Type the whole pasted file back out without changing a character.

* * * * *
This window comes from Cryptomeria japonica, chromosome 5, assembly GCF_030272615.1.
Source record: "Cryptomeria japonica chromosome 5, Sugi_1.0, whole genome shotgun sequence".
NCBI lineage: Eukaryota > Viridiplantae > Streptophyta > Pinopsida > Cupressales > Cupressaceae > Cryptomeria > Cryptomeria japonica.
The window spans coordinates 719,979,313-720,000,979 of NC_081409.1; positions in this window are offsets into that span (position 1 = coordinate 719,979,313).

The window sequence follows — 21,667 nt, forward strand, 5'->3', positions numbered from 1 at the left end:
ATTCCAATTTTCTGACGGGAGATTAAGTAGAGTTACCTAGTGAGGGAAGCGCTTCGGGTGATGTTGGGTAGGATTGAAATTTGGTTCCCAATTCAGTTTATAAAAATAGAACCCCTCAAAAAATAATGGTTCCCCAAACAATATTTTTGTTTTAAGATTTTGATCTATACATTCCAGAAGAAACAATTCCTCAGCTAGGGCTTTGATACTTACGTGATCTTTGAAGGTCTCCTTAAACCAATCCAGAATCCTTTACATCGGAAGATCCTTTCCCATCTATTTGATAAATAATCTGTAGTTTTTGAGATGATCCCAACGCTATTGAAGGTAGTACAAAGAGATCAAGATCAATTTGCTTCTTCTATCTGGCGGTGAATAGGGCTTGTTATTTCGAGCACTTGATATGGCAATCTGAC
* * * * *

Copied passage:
This window comes from Cryptomeria japonica, chromosome 5, assembly GCF_030272615.1.
Source record: "Cryptomeria japonica chromosome 5, Sugi_1.0, whole genome shotgun sequence".
NCBI lineage: Eukaryota > Viridiplantae > Streptophyta > Pinopsida > Cupressales > Cupressaceae > Cryptomeria > Cryptomeria japonica.
The window spans coordinates 719,979,313-720,000,979 of NC_081409.1; positions in this window are offsets into that span (position 1 = coordinate 719,979,313).

The window sequence follows — 21,667 nt, forward strand, 5'->3', positions numbered from 1 at the left end:
ATTCCAATTTTCTGACGGGAGATTAAGTAGAGTTACCTAGTGAGGGAAGCGCTTCGGGTGATGTTGGGTAGGATTGAAATTTGGTTCCCAATTCAGTTTATAAAAATAGAACCCCTCAAAAAATAATGGTTCCCCAAACAATATTTTTGTTTTAAGATTTTGATCTATACATTCCAGAAGAAACAATTCCTCAGCTAGGGCTTTGATACTTACGTGATCTTTGAAGGTCTCCTTAAACCAATCCAGAATCCTTTACATCGGAAGATCCTTTCCCATCTATTTGATAAATAATCTGTAGTTTTTGAGATGATCCCAACGCTATTGAAGGTAGTACAAAGAGATCAAGATCAATTTGCTTCTTCTATCTGGCGGTGAATAGGGCTTGTTATTTCGAGCACTTGATATGGCAATCTGAC